The Benefits of Role Clarity - EmployeeConnect HRIS
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role clarity

The Benefits of Role Clarity

One of the common challenges for all businesses these days is employee retention. A recent survey conducted by Australian Human Resources Institute revealed the average level of employee turnover amounted to around 16%. This percentage is indeed quite high, and more than two-thirds of the respondents of the survey were of the opinion that a turnover of 10% or less would have been an ideal rate. The study also highlighted that around 60% of respondents were of the view that turnover in their workplace had an adverse bearing on the overall productivity.

Furthermore, more than half of this turnover was attributed to the younger age group of 35 years or less. The highest level of employee turnover was noticed amongst the entry level trainees, junior roles, or graduates. As per the survey, the rate of younger employees quitting their employers is at least 2.5 times higher as compared to other age groups or positions.

The results derived from this survey indicate that unproductive recruiting is to be blamed especially for the entry level jobs. If this is the reality, then what is it that employers can do to bring down this rate of turnover? The primary solution lies in offering greater role clarity.

The common view is that if employees do not have clarity regarding their respective roles, they are much more likely to waste their time and energies trying to negotiate their roles, and tasks, in the team, instead of focussing on their productivity. In other words, employees without role clarity are found to be more involved in unnecessary office politics.

One of the significant suggestions that emerged from this research is that collaboration improved considerably when the roles of employees were clearly defined and explained. This conclusion was drawn from the observation that behaviours improved significantly within the team when employees had clarity regarding their roles. This allowed them to carry out a sizeable portion of their work independently.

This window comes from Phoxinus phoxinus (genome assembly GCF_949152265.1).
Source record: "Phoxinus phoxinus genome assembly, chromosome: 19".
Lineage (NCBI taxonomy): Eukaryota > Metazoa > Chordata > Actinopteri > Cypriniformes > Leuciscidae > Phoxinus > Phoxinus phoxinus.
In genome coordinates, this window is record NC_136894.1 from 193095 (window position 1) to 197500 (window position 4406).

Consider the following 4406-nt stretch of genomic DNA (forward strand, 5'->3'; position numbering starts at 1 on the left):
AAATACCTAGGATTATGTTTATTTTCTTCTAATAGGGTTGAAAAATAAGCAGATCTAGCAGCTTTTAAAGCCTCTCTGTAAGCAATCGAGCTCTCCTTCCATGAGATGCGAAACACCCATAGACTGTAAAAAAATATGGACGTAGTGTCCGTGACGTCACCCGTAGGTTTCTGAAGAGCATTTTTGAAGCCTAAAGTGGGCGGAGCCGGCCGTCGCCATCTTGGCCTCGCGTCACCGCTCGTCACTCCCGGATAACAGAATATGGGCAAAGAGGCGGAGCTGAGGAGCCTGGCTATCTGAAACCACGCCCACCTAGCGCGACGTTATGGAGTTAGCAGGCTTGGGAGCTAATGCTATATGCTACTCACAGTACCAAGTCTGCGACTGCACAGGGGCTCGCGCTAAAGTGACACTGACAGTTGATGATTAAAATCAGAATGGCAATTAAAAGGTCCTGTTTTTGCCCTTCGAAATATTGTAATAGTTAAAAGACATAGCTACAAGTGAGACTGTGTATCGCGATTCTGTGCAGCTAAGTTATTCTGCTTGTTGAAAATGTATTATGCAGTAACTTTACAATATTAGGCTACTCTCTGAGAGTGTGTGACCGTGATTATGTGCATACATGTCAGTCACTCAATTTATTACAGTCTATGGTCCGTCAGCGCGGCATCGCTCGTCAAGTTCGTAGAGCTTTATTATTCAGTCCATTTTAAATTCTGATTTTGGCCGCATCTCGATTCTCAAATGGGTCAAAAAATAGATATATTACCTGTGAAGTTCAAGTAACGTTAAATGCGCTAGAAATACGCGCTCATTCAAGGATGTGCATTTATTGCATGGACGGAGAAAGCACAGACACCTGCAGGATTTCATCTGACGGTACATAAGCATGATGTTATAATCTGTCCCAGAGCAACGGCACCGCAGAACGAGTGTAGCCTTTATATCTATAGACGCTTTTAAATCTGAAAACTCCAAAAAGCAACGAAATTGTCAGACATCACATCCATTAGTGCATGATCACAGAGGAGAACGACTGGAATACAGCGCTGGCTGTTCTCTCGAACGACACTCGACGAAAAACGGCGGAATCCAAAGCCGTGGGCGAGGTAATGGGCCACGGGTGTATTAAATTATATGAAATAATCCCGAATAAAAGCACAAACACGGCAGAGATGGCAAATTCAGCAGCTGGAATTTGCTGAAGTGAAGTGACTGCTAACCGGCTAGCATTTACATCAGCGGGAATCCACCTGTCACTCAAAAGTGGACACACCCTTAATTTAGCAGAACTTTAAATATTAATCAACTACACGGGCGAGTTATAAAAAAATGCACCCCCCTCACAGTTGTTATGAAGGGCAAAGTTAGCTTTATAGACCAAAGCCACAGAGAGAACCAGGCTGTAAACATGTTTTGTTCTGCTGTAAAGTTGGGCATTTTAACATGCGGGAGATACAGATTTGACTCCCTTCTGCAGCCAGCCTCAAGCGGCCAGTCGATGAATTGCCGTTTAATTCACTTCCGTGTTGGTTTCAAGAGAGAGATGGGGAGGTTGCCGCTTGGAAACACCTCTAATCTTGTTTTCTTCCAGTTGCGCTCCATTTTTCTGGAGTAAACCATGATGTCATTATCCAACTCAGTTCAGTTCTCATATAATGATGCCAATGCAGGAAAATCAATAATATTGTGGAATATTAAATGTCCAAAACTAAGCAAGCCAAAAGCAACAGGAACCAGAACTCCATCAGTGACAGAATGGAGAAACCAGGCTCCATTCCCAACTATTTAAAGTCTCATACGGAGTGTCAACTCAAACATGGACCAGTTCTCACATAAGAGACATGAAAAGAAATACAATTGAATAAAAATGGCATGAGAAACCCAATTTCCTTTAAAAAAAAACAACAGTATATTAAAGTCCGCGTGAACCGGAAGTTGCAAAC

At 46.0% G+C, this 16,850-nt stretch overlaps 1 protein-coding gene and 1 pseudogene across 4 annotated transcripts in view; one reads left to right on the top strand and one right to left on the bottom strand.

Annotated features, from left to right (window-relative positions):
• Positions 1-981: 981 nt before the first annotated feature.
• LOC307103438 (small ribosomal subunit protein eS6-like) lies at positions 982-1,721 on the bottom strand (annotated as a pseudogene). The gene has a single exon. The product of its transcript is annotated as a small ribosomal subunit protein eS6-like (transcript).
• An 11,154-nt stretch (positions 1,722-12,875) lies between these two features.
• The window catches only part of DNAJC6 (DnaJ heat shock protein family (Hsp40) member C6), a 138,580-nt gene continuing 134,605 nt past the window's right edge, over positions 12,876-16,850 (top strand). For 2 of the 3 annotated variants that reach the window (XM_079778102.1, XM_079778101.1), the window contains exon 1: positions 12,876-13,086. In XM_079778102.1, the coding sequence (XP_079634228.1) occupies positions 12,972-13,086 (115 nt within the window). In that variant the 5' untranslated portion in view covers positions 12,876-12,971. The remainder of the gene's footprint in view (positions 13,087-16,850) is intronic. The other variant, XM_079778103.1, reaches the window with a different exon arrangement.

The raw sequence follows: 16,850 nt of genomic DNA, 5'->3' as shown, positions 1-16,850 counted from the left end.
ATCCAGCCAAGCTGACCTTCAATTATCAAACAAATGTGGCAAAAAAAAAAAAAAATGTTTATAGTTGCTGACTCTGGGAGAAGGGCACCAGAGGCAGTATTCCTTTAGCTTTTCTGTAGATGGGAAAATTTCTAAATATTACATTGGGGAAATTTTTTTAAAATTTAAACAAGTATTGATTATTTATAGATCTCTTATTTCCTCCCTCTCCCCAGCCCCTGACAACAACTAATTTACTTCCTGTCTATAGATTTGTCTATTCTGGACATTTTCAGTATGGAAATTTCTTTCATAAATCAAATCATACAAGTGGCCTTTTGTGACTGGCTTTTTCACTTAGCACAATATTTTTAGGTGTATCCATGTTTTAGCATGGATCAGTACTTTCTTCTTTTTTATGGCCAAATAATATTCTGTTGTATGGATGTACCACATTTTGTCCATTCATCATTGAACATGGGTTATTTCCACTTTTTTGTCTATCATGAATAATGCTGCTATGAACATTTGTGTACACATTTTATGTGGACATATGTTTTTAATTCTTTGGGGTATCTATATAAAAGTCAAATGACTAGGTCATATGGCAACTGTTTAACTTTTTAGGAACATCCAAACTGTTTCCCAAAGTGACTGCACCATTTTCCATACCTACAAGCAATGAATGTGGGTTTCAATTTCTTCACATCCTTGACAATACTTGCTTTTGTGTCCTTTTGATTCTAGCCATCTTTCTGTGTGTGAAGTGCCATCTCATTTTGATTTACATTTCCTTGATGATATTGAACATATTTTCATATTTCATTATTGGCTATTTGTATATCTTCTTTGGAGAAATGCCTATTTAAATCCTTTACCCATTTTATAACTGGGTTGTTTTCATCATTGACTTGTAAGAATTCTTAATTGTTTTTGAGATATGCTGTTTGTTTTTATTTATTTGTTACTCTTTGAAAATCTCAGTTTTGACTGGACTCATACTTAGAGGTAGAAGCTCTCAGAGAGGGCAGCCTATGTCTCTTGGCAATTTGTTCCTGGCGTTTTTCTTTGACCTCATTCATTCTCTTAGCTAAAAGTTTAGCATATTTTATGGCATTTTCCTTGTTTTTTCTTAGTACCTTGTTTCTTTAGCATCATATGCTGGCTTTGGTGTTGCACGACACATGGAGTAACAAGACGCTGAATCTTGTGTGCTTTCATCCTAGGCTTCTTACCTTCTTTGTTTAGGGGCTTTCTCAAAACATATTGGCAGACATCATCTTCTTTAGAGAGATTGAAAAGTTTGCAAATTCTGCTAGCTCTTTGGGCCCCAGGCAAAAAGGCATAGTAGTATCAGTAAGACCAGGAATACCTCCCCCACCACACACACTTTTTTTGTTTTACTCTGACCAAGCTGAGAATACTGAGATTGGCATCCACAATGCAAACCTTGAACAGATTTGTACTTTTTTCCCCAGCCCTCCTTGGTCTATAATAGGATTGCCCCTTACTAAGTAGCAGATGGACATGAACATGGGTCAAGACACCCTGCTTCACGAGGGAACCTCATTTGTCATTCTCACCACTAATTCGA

Time to Focus upon Role Clarity

In today’s dynamic and well networked global economy, now and then new businesses are emerging while the existing businesses are trying to re-invent themselves to stay in trend. As a result of this, jobs and roles are also changing at a high pace. Hence, it is important that employers should strive to embrace and meet these changes. However, the irony is that while trying to adopt and adapt to these changes, employers often fail to consider the expectations of the new role for its employees.

Most of the times, businesses tend to assume that the employees must have understood how their new roles would directly impact the success of the organisation. Thus it has become all the more important for employers to focus on role clarity for employees and expect regarding targeted productivity.

Advantages of Role Descriptions

If employers follow a systematic way of creating and sustaining role descriptions for staff, it will significantly reduce the confusion regarding roles and thereby improve collaboration and productivity.

Listed below are some of the benefits when specific role descriptions are used in the following ways:

Recruiting and Attracting Talent

  • It ensures that the role is explicitly defined and comprehended first by the business and then by the potential candidate.
  • It helps the hiring process by framing interview questions and conversations with the candidates for a specific role.